Dave Edlund is the 2016 FanSided Fan of the Year
After numerous submissions from terrific fans across the globe, the 2016 FanSided Fan of the Year contest has been decided.
We here at FanSided are proud to reveal that San Francisco Giants fan, Dave Edlund, has been named the second-annual FanSided Fan of the Year.
Due to winning this prestigious award, Edlund will be heading to New York City to attend the Sports Illustrated Sportsperson of the Year event in Manhattan on Dec. 12. Last year, it was Buffalo superfan Dennis Gleason who won, showcasing his passion for teams in western New York.
We would certainly like to thank everyone that participated in the event, both contestants and those who voted. Edlund won the ultimate prize, though, and will be featured in an upcoming Sports Illustrated magazine for his fandom. You can read all of the semi-finalists profiles here.
Check out our winner’s story below:
Dave Edlund loves baseball. His favorite way to enjoy the national pastime? With a radio in one hand and a kayak paddle in the other.
Edlund, 60, is enjoying early retirement. After making his career at Hewlett Packard, the Oakland, CA native has made McCovey Cove his part-time job, fishing baseballs out of the China Basin. Having followed the San Francisco Giants since the summer of 1963, Edlund is committed to the team and the sport. He’s now living out his childhood dream of listening to baseball on a warm summer’s night without a care.
Edlund has been attending Giants games since 1967. The first time he watched a game in person, Willie Mays and Hank Aaron both hit home runs, spawning a love of the long ball inside of him. Combined with his mom’s love of baseball and his father’s passion for kayaking, the combination was a match made in San Francisco heaven.
“I listen to the games on McCovey Cove,” Edlund said. The young people don’t have patience to do it, but that’s natural for me. Plus, the radio is a live feed. So when the announcers say the balls going deep to right, I know I have about five seconds before the ball hits the water.”
The statement speaks to the seriousness in which the two-time Freedive Spearfishing national champion approaches his baseball-catching craft. Since AT&T Park opened in 2000, there have been 148 baseballs hit into the water, with approximately 110 doing so without the aid of ricochet. Edlund has captured 28 of those home runs, 18 of which are true splash hits (no bounce).
Edlund has secured more splash hits than any other fan in history, earning the nickname “McCovey Cove Dave.” He’s lauded by the team broadcasters and right fielder Hunter Pence among others, with Pence following Edlund on Instagram.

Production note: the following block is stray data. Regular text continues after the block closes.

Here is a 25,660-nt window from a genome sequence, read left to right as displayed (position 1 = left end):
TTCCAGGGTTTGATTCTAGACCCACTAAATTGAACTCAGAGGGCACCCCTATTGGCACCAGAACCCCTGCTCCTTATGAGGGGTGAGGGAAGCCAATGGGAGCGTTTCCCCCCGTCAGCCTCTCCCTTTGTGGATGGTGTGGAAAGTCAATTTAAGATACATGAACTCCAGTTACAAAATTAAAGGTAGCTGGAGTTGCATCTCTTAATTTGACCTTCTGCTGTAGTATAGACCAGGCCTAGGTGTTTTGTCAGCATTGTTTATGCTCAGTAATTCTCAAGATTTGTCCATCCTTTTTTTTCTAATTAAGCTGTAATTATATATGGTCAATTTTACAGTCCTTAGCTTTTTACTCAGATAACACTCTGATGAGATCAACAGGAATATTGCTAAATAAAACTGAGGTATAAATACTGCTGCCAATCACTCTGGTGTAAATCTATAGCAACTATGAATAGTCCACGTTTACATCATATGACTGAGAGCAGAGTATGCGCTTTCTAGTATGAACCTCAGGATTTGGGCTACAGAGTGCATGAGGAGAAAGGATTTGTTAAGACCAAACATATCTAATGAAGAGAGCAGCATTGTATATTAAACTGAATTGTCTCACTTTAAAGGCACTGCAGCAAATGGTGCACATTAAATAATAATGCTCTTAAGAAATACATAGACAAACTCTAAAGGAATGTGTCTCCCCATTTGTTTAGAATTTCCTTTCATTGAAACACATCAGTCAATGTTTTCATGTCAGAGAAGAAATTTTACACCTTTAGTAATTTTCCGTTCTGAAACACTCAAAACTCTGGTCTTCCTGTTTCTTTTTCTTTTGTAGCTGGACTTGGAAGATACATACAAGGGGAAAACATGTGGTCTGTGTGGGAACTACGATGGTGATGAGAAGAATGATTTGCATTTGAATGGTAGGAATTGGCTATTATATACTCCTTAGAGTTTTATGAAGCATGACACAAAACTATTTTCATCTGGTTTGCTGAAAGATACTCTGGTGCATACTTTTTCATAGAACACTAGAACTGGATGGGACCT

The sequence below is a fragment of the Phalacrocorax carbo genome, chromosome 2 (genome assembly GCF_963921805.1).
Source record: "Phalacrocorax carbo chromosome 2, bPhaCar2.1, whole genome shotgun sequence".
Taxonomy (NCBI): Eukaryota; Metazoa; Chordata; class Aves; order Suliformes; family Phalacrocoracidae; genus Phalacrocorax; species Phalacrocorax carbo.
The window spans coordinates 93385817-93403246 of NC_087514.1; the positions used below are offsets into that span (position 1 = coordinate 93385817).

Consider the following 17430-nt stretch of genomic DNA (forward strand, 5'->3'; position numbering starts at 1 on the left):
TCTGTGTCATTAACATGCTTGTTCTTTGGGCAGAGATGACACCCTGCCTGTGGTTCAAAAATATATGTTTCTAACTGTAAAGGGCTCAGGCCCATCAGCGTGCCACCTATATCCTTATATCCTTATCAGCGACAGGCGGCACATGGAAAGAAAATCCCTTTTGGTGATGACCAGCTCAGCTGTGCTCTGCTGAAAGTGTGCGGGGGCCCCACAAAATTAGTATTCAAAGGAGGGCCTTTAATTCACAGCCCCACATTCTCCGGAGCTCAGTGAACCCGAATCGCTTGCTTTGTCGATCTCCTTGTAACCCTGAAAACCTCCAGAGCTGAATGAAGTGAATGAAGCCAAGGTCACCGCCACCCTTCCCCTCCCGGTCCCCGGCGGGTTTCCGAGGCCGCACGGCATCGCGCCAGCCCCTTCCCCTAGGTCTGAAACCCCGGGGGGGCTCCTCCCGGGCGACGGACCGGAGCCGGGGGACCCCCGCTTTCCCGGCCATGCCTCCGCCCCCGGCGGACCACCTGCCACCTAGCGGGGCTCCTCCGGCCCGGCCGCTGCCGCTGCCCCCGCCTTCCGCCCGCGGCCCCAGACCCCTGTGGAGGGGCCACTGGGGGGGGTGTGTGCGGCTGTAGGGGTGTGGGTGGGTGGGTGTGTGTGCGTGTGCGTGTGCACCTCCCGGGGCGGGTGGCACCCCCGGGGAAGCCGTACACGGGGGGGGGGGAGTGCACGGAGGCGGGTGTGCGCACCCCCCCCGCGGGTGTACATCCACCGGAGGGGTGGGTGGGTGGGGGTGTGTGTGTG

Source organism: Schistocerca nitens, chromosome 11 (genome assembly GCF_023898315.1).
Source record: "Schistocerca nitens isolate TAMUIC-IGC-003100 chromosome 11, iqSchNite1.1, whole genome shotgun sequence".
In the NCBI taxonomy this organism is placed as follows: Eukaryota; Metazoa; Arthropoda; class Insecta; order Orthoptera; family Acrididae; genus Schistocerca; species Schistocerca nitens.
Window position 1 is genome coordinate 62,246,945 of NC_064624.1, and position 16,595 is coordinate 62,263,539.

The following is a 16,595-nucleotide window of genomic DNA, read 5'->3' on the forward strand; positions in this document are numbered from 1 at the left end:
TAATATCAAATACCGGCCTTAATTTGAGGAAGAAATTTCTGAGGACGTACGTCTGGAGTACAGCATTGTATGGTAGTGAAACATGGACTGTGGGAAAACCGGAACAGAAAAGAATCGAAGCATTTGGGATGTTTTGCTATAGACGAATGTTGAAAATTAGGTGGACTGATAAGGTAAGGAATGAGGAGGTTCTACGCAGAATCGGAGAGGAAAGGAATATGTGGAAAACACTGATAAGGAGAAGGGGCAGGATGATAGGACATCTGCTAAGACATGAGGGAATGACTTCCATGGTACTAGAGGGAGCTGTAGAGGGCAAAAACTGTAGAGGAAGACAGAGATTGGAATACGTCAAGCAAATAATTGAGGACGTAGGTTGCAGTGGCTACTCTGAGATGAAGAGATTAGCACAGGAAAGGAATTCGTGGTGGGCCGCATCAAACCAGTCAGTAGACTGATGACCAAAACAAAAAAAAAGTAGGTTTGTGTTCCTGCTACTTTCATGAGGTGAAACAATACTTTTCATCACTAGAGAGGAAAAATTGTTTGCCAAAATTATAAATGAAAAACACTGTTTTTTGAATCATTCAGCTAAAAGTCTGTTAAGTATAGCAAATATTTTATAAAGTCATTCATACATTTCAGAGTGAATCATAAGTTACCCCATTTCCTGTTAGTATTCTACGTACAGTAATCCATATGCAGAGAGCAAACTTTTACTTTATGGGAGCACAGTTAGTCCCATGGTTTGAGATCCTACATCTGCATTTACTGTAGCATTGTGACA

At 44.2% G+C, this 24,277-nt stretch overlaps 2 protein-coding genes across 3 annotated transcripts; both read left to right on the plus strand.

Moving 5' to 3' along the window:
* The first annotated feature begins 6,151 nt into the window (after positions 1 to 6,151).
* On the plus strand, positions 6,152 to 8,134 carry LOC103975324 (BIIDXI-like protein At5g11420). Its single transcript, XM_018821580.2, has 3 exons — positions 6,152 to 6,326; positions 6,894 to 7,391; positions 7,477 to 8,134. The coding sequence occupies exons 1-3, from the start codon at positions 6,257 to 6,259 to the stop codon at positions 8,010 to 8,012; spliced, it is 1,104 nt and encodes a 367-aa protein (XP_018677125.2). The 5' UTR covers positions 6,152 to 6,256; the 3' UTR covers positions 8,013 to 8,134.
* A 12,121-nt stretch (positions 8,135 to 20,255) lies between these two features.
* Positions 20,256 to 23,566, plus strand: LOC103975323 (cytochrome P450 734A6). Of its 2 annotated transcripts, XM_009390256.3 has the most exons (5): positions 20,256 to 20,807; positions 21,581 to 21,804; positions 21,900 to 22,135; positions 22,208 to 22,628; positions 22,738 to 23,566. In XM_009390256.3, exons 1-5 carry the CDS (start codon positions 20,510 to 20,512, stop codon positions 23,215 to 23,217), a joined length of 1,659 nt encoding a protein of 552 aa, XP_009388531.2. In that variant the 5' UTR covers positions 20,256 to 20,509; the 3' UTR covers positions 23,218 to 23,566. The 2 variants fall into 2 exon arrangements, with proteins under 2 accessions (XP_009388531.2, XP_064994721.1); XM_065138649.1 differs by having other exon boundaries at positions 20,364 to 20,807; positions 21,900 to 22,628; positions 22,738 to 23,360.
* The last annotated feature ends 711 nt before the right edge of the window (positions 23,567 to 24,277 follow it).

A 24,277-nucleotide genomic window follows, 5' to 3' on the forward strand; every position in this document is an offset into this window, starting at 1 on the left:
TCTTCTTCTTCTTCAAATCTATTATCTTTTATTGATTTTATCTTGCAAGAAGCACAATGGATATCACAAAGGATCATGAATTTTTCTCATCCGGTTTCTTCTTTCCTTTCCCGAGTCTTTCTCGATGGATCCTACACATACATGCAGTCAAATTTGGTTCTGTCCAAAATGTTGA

However, getting this level of acclaim was more work than luck. Edlund has catching home runs down to a science.
“I move around depending on where the player has hit on every home run in their career,” Edlund said. “I draw a scattergram and an overlay of AT&T Park. I then look for tendencies. History tends to repeat itself. I start paddling before I see the ball. If I’m in the wrong position, I’m the first person to move in my kayak. I look at the people in the stadium with mitts because they will fight their way towards where the ball is leaving the park.”
Edlund goes to around 50 percent of the home games per season, preferring to enjoy day baseball. On weekdays, the longtime swimmer and kayaker usually faces five competitors for home runs, while the weekend presents anywhere from 20 to 50 rival kayaks.
For Edlund, the choices of which games to attend are based both off the aforementioned crowds and his data. For a man who makes an hour-long pilgrimage to the stadium from his home in Los Gatos, CA, every factor counts.
“I use statistics to figure out when the home runs are going to happen, Edlund said.” I use math as an advantage, the warmer the air temperature the more likely the home run, along with less wind. I go to most all the day games.
“All the regulars are friendly, but when a home run comes over, it’s every man for himself. It’s very competitive and I’m the most competitive. I go before the game and catch batting practice balls, and give those to the game. During the game, I’m focused. We treat it like a sport.”
For Edmund, there is more to baseball and the experience than trophies made of leather. It can be a source of healing and helping, for those going through a tough time.
“The Giants have special days each year, where they have a Cancer Awareness days at the park. I try to support different events. Pink is basically the breast is basically the breast cancer color but it’s a cancer color all can identify with. I paint baseballs pink that I’ve gotten out of McCovey Cove and when the fans come to the park, I throw them up from the cove.”
Ultimately, fandom is more than the game. It’s about enjoying the experience and enhancing it for others. In this respect, Edlund stands above the rest.
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